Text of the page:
FIG. 1: Reticulum II M2M equilibria of a flattened Plummer distribution of stars in a flattened NFW dark halo. The top left panel shows the logarithm of the projected mass distribution of an oblate model viewed edge-on with axis ratio 0.4. The contours are logarithmically spaced. The top right panel shows the logarithm of the projected mass distribution of a prolate model viewed edge-on with axis ratio 0.4. Note the ‘X’-shape in the prolate case. The bottom left panel shows the surface density profiles in elliptical bins with Plummer profile fits (oblate in blue, prolate in dashed green). The bottom right panel shows the line-of-sight velocity distributions (oblate in blue, prolate in dashed green).

where m2 = x2 + (y/p)2 + (z/q)2 . This is the familiar double power-law with scale radius rs , with an exponential taper at the tidal radius rt . For r  rs , the density falls like r−γ , whilst for r  rs , it falls like r−β . The case α = 1, β = 3, γ = 1 is the NFW dark halo. Plummer models are often used to describe the light profiles of dSphs [see e.g., 40, 41]. They correspond to the parameters α = 2, β = 5, γ = 1 and rt = ∞. We begin by constructing two flattened spheroidal (p = 1) models of the Reticulum II dSph. For both models, the dark halo is a NFW model (α = 1, β = 3, γ = 1, rs = 1, rt = 10). The stars follow a Plummer profile (α = 2, β = 5, γ = 0, rs = 0.5, rt = 9). The chosen ratio of the dark matter scale radius to the stellar scale radius lies within the measured range for the Local Group dSphs (∼ 1.25 to ∼ 30) [42]. The two models differ in their shape. The first model is oblate in both the stars and the dark matter with an axis ratio of q = 0.4 (chosen to match the observed axis ratio of Reticulum II of 0.39 [30]). The second model is prolate with an axis ratio of q = 2.5. When viewed along the x-axis both models appear flattened with axis ratio 0.4. In addition, we construct a third spherical model as a reference. This has the same parameters, but without the flattening in either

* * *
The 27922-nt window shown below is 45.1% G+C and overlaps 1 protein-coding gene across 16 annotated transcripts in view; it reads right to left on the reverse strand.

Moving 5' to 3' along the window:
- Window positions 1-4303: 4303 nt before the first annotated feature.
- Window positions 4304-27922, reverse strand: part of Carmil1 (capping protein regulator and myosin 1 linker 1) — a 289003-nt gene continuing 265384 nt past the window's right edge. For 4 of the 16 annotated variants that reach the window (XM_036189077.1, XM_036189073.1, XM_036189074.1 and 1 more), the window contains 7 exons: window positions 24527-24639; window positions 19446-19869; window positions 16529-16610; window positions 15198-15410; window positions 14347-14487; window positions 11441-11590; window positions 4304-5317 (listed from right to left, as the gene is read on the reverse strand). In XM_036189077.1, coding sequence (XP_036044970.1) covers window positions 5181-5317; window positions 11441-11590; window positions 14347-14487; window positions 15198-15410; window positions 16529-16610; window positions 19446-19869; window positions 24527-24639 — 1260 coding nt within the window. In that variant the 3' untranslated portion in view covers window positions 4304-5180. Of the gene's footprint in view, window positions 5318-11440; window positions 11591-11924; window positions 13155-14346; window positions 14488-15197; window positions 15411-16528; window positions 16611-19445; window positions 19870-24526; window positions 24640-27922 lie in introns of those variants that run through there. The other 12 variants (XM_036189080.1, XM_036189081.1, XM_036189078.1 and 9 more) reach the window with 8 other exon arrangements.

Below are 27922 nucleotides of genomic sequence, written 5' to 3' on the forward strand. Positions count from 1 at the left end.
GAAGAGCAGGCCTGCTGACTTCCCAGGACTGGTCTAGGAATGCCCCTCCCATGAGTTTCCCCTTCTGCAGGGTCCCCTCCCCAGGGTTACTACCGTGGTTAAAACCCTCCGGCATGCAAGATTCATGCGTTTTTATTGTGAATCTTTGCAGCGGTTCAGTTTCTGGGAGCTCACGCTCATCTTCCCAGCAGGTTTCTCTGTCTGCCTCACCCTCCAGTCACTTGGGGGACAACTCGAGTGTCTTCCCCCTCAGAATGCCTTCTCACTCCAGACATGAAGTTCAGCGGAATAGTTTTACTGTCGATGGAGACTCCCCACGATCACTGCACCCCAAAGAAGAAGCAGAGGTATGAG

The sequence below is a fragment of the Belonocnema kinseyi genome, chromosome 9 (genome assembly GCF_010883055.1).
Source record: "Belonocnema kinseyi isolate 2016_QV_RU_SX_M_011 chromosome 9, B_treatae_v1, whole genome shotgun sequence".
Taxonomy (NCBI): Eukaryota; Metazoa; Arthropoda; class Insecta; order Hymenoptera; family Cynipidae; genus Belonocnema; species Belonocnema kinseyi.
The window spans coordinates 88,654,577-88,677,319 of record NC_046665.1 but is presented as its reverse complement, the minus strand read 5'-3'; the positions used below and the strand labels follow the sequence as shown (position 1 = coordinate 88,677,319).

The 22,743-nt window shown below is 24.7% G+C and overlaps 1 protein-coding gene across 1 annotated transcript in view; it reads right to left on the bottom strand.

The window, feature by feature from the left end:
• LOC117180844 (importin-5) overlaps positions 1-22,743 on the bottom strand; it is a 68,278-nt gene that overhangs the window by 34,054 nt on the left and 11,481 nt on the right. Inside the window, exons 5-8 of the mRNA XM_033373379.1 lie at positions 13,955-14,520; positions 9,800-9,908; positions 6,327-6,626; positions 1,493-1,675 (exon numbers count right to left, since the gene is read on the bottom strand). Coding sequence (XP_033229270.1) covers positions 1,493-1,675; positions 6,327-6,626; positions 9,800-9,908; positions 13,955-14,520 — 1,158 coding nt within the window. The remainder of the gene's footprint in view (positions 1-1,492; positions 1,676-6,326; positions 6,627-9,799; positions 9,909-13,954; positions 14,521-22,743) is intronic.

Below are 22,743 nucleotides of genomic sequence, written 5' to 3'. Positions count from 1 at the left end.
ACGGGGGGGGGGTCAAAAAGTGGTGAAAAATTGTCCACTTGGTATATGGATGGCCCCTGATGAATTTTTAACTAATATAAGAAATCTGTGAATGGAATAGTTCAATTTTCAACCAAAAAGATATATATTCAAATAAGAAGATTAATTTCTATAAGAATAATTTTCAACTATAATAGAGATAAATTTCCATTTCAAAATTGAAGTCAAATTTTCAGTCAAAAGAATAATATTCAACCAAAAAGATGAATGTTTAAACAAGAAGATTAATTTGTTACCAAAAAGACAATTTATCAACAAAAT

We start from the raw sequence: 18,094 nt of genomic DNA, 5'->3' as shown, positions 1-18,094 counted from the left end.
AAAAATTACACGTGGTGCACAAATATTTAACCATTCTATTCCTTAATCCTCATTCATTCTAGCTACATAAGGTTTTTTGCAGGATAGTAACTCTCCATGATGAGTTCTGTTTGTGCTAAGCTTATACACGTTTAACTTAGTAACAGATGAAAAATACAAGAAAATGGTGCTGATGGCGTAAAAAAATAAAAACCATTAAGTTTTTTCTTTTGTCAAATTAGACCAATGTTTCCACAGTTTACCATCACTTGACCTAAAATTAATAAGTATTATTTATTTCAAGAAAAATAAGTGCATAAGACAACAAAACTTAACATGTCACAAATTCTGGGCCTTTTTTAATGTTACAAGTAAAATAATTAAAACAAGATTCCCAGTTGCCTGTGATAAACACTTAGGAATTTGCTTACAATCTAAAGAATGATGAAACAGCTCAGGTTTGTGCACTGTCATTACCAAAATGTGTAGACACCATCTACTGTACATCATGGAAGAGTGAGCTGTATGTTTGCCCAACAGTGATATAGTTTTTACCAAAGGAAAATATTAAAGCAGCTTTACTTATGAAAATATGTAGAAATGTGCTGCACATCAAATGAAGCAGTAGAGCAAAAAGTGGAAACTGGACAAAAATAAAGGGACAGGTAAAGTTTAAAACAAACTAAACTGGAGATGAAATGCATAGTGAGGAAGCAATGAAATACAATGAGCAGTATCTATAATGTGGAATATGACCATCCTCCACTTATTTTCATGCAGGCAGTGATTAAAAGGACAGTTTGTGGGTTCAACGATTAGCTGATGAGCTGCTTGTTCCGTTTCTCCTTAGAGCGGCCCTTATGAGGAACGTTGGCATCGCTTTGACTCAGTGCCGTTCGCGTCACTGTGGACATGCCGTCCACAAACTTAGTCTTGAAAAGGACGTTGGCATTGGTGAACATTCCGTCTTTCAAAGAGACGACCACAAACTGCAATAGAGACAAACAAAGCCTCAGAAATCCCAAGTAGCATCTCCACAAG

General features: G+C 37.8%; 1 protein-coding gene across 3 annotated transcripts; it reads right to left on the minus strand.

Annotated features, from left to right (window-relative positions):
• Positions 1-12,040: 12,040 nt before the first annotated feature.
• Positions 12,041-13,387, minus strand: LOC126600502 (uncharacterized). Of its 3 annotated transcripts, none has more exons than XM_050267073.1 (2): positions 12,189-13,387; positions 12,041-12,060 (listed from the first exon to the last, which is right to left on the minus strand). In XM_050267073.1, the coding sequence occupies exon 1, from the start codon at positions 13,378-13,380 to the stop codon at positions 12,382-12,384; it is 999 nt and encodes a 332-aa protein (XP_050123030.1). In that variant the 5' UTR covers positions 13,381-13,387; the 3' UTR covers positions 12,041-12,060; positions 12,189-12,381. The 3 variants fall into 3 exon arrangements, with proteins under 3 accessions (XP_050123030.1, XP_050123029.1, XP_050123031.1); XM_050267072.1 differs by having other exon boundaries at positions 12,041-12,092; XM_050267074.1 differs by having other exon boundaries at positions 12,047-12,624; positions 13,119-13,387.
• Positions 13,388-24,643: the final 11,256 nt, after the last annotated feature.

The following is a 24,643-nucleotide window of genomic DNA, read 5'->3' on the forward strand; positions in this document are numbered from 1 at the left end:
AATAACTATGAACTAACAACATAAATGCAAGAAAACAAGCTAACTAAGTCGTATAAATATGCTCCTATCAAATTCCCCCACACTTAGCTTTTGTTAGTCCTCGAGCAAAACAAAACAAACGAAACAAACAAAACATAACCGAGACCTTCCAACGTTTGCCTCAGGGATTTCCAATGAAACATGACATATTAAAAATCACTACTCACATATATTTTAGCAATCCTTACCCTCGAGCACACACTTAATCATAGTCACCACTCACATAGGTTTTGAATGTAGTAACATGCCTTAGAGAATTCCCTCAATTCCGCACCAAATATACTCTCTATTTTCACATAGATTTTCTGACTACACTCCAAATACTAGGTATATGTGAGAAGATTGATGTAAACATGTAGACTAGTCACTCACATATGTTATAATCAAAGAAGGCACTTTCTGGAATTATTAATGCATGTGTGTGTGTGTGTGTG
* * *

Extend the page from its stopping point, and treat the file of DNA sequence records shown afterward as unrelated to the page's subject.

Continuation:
4 the dark matter or the stars. The dark NFW halos source the potential (computed using a bi-orthonormal basis expansion [39]) in which the weights of the Plummer models are adjusted until the target densities are reached. No other constraints on the distribution functions are used. We use a 107 particle realization of the flattened NFW distribution to compute the potential. The constraints on the Plummer model are generated with 100 realizations of 106 particles and 106 particles are used in the M2M simulation. To check convergence, the models were run turning off the weight adjustment in the M2M code. Both flattened models exhibit a slow drift in the density constraint suggesting they are not perfect equilibrium models. However, this is almost certainly true for the actual dSphs which reside in the tidal field of the Milky Way. Reticulum II has a half-light major axis length of 5.63 arcmin, is at a distance of ∼ 30 kpc [30] and has a line-of-sight velocity dispersion of 3.22 km s−1 [43]. To match the final models to the observed constraints on Reticulum II, we compute the projected half-light major axis length (fitted with a Plummer model) and the projected line-of-sight velocity dispersion. We then compute the scale factors R and V that scale the radial distributions and the velocity distributions to the observations. The corresponding total mass of the dark matter profile (set to unity in the simulation) is then scaled by a factor M = RV 2 . For the spherical model we match the halflight major axis length to an ‘ellipticity-corrected’ radius given by the geometric mean of the half-light major and minor axis lengths. This is related√to the observed halflight major axis length Rh as Rh 1 −  where  is the ellipticity. In Figs. 1, we show the final projected distributions of the two flattened models. Note that for the prolate case, the models do not completely reproduce the target density profile as there is a clear ‘X’ shape in the (x, y) plane. Additionally, we show the surface density of the two models (using a mass-to-light ratio of 500, [43]) and the line-of-sight velocity distributions. The prolate velocity distribution is slightly peakier than the oblate case but such a small difference would not be detectable observationally. To explore the effects of adjusting the stellar and darkmatter profiles, we also build two further models, one with a central cusp in the stellar profile (γ = 1) and one with a cored dark-matter profile with parameters α = 1, β = 4 and γ = 0.